Asana, is a workplace productivity startup co-founded by Dustin Moskovitz, a co-founder of Facebook. After paying just $9000 for the Asana.com URL in June 2009, the company has raised $9m in venture funding to expand their business. The founders are predicting we’ll be working in a much more transparent and efficient way if they have anything to do with it.
Earlier this week, former Facebook alum and now Asana co-founder Justin Rosenstein said that solving the “friction of communications” in the workplace by innovating via “information transparency” was Asana’s goal. The Asana team is making some big promises ahead of their launch.
Oddly, the way their solution is being pre-launched is similar to the way Spock.com was announced by Michael Arrington and Tim O’Reilly back in 2007. You remember, a lot of hype about changing the way we search through social networking but with very little follow through from Spock. I mean who used Spock.com?
Rosenstein added: “We want to change the way you manage information and how you keep everyone on the same page. There are tons of misses here everyday in the workplace and it is death by 1,000 cuts.”
Bloggers and pundits following the Enterprise 2.0 space have recently made Asana.com the topic of a solution guessing game. Incited by a $9m round of funding for Asana from Benchmark Capital and Andreessen-Horowitz, some high profile sites have written feverish stories after word of the investment was announced.
“We’re building a new kind of end-to-end system for developing web applications at literally an order of magnitude faster than is possible today,” said Rosenstein. “It’s fundamentally groundbreaking technology that involves many different kinds of problems in software engineering and computer science from infrastructure, algorithms and database work to programming languages and compilers.”
Sounds complex. Making complexity easy and intuitive is the holy grail in software development. I was intrigued so I reached out to Asana on their Facebook Fan page and got a very interesting answer.
A little vague, but mystery may be what they’re shooting for.
The Asana team has created a new programming language called Lunascript. Apparently the new programming language will allow users to create their own work related applications and business processes within the Asana solution.
Still, proprietary languages and 3rd party application developers usually don’t mix well. Sure the new language allows quicker application development because it’s built to work with the solution. But getting developers to learn yet a new language (with limited skill transferability due to it only working with one solution) is a major challenge. Asana will need to convince programmers that it’s worth their time and investment.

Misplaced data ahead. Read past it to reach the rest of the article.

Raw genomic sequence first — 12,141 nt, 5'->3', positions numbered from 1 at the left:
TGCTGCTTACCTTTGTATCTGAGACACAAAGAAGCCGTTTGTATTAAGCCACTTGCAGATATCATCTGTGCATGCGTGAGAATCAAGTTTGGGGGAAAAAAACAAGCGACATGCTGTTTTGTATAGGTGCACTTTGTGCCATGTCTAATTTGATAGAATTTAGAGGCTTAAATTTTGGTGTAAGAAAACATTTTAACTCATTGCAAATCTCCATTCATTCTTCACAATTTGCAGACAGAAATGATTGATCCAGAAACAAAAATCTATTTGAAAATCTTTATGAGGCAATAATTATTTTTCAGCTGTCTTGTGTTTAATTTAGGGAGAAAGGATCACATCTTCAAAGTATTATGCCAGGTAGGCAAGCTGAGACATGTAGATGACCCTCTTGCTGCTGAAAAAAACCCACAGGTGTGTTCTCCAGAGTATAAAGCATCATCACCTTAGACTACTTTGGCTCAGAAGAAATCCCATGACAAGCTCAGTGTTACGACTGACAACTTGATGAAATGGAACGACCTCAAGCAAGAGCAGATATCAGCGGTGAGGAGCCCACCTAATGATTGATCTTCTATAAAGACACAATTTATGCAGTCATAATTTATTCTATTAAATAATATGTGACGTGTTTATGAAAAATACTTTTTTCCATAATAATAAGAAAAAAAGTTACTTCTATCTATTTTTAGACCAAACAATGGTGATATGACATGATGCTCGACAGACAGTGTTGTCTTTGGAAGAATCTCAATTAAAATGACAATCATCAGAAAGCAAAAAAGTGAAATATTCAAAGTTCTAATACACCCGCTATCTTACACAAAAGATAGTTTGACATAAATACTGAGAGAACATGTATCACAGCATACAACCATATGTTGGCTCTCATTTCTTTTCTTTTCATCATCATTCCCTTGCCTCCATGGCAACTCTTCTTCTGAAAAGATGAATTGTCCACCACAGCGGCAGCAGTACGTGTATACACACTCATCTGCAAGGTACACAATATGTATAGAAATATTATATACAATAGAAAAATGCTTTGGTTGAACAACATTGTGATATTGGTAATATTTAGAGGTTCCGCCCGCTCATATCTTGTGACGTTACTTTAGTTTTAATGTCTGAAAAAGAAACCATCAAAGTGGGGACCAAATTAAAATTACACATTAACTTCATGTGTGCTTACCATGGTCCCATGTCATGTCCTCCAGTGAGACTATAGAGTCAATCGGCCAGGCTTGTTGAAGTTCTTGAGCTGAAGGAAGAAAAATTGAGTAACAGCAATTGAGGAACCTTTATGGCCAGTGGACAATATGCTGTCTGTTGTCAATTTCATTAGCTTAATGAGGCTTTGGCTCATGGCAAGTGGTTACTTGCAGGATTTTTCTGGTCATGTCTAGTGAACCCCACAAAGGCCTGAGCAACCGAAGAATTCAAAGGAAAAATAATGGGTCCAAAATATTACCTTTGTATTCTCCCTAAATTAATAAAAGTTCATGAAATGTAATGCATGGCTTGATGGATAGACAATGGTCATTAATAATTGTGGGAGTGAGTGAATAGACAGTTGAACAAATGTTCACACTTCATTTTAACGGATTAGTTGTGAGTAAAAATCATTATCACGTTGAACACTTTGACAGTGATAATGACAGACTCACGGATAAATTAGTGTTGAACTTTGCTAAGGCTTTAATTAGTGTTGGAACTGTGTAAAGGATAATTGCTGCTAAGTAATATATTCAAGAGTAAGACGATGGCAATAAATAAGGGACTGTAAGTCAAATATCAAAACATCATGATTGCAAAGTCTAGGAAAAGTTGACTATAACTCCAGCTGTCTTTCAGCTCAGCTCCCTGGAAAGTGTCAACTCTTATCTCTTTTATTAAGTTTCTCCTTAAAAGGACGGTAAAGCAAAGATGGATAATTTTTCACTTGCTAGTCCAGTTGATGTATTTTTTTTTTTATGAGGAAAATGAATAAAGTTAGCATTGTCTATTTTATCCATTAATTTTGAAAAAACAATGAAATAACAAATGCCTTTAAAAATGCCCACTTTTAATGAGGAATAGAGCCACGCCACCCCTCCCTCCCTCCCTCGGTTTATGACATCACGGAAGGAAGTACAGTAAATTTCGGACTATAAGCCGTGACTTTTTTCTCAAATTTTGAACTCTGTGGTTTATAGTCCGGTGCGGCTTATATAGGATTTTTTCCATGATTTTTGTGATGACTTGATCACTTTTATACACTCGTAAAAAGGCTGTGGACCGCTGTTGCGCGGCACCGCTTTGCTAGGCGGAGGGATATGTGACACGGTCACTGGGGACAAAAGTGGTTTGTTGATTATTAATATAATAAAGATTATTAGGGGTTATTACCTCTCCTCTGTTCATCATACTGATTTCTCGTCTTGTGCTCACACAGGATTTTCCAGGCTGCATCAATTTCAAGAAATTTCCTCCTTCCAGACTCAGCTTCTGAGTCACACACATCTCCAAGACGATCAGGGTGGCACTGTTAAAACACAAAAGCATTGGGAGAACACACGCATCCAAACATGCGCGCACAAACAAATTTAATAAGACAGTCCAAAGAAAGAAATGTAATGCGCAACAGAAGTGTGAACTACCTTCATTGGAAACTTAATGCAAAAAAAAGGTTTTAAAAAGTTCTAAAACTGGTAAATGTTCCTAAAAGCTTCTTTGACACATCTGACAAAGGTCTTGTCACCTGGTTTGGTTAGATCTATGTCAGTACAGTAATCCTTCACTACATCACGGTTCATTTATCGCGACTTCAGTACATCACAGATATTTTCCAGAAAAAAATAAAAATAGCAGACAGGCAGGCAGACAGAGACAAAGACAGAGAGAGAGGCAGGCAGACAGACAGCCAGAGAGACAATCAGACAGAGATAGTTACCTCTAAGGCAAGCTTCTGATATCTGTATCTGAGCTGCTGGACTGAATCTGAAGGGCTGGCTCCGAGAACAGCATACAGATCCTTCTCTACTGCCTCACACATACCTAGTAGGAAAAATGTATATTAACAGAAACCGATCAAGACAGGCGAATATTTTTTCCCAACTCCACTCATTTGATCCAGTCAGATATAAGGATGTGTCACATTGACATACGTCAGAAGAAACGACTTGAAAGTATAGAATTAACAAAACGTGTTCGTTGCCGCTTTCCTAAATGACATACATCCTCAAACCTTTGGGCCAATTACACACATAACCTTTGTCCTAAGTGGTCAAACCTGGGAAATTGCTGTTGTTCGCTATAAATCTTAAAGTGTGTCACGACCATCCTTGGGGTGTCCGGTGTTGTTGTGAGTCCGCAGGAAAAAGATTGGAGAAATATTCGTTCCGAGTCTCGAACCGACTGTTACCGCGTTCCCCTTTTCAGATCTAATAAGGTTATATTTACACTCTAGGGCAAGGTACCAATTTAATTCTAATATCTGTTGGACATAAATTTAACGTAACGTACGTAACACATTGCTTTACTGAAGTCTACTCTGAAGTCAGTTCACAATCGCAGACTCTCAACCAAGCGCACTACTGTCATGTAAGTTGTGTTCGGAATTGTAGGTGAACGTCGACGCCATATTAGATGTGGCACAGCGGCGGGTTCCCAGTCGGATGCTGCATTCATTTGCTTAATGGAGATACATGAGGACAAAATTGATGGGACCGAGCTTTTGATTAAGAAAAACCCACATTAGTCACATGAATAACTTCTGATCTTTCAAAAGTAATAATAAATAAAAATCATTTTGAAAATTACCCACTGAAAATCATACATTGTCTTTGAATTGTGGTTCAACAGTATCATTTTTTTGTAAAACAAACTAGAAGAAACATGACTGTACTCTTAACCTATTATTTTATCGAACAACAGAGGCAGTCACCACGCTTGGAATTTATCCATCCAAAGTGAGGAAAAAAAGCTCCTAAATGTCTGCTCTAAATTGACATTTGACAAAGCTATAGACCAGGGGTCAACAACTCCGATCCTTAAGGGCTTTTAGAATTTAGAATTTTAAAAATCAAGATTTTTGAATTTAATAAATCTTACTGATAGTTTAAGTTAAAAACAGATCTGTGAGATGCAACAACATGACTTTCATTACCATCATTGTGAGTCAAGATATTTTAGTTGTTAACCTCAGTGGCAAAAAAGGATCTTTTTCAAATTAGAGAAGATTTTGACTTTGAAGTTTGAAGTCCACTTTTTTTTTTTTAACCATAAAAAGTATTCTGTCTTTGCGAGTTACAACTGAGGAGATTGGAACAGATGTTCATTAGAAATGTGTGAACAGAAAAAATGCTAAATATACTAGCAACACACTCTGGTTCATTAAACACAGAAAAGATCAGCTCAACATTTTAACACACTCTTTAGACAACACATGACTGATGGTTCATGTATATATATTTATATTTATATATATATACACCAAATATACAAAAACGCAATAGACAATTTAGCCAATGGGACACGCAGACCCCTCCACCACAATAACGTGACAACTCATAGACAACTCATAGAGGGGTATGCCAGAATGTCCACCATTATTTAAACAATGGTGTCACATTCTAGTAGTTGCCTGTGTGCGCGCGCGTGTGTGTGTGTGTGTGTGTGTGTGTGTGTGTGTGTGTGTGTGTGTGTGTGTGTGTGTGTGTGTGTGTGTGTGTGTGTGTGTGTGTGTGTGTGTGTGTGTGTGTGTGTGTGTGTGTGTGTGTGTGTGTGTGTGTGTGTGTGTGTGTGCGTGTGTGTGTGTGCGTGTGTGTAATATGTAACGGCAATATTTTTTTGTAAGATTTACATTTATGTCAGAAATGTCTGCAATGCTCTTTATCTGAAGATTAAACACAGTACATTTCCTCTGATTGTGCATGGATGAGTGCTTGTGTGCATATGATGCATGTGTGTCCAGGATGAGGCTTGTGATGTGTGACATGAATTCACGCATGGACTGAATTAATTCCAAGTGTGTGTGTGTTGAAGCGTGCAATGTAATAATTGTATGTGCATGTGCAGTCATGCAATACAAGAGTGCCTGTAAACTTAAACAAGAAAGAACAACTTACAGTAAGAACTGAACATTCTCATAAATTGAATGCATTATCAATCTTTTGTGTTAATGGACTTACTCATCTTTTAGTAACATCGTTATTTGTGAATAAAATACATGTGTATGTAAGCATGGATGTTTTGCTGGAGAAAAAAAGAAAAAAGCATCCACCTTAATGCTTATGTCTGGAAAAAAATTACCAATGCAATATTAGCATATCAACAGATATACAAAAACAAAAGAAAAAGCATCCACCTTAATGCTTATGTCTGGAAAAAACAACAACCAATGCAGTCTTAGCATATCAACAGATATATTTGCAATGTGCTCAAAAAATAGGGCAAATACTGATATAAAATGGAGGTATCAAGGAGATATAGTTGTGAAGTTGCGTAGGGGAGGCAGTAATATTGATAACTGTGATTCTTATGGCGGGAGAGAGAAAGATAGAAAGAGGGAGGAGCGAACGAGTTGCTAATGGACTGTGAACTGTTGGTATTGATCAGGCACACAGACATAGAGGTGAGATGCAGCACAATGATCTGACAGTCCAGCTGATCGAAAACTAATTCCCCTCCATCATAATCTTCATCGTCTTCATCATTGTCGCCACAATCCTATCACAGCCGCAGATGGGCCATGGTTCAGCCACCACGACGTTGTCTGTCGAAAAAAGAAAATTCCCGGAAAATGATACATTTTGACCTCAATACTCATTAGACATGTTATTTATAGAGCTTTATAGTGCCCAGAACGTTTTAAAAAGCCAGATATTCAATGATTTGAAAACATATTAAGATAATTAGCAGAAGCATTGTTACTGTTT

Will it be Open Source?
Early word from their Facebook exit interviews alluded to an open source solution. No word yet on whether Asana is following through with that earlier statement.
My Take on the Productivity Challenge
“With Asana’s hosted service, status meetings will be unnecessary. Organizing yourself and communicating what you’re doing should be the same act. We’ll fix the explosion of information that knowledge workers need to manage. It will be a software solution to a human problem.”
Most of you know that I’ve been working in and studying the space since 2001. The challenges to building a truly revolutionary work productivity solution that will greatly improve the way we work today is immense. The current digital infrastructure doesn’t support offline activities and barely handles online collaboration across disparate web properties and data silos.
For instance, think about employee actions, communication and meetings that take place in the typical office (let’s for now forget about non-office work). Offline activities include:
- Verbal communication on the phone
- Participation in group meetings
- Conversations with colleagues, partners and customers
- Written notes and whiteboard ideation
How are these important aspects of work going to be captured in a technology solution? How can you easily organize offline communication?
Then add the challenge of getting all of your ERP, MRP, CRM, HR, email and other systems working in concert to support your employees’ productivity. Major issue since the big guys are not going to port their systems to Asana’s until they show some real traction in the market.
There is also the problem of today’s web browsers. They don’t compare to their desktop solution counterparts in terms of performance and functionality. Desktop software is built to support one application. Asana will be limited by today’s web browsers unless as Google is doing they create their own.
And that’s the rub. Today’s browsers aim to be the lowest common denominator in order to handle all web applications . They are not tuned for collaboration, social networking, and application performance.
These are major obstacles that can’t easily be overcome with existing infrastructure that’s outside Asana’s control.
But maybe I’ve just over thinking Asana’s solution. Maybe the hyperbole is just public relations build up.
Don’t miss tomorrow’s Part II article on Asana. I’ll cover what should be in the Asana solution in order to really increase productivity in the workplace.
- Former Facebookers Get $9M for
Workforce Telepathy (gigaom.com)
Aims to Change the Way We Work (bits.blogs.nytimes.com)
Facebookers Get Funding for Secret Project (blogs.wsj.com)
co-founder’s Asana raises $9M from Benchmark, Andreessen-Horowitz
(Cross-posted @ Seek Omega)